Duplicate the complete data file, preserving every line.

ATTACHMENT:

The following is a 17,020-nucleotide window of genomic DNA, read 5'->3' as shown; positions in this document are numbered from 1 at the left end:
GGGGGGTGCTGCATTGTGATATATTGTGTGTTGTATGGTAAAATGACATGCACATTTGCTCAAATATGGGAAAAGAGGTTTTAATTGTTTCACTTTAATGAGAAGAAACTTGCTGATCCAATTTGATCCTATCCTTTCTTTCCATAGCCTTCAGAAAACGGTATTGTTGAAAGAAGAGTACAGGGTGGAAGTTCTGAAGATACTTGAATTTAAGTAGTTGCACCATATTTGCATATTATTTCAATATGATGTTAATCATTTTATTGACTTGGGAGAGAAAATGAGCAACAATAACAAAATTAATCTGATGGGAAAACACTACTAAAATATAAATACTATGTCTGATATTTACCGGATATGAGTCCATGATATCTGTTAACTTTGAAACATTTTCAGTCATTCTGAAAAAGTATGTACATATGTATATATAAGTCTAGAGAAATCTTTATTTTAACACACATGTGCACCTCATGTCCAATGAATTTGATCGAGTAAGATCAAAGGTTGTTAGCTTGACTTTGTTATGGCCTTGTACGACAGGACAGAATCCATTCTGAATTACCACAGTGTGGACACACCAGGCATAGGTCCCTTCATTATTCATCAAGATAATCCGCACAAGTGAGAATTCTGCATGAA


The following is a 17,020-nucleotide window of genomic DNA, read 5'->3' as shown; positions in this document are numbered from 1 at the left end:
GGGGGGTGCTGCATTGTGATATATTGTGTGTTGTATGGTAAAATGACATGCACATTTGCTCAAATATGGGAAAAGAGGTTTTAATTGTTTCACTTTAATGAGAAGAAACTTGCTGATCCAATTTGATCCTATCCTTTCTTTCCATAGCCTTCAGAAAACGGTATTGTTGAAAGAAGAGTACAGGGTGGAAGTTCTGAAGATACTTGAATTTAAGTAGTTGCACCATATTTGCATATTATTTCAATATGATGTTAATCATTTTATTGACTTGGGAGAGAAAATGAGCAACAATAACAAAATTAATCTGATGGGAAAACACTACTAAAATATAAATACTATGTCTGATATTTACCGGATATGAGTCCATGATATCTGTTAACTTTGAAACATTTTCAGTCATTCTGAAAAAGTATGTACATATGTATATATAAGTCTAGAGAAATCTTTATTTTAACACACATGTGCACCTCATGTCCAATGAATTTGATCGAGTAAGATCAAAGGTTGTTAGCTTGACTTTGTTATGGCCTTGTACGACAGGACAGAATCCATTCTGAATTACCACAGTGTGGACACACCAGGCATAGGTCCCTTCATTATTCATCAAGATAATCCGCACAAGTGAGAATTCTGCATGAA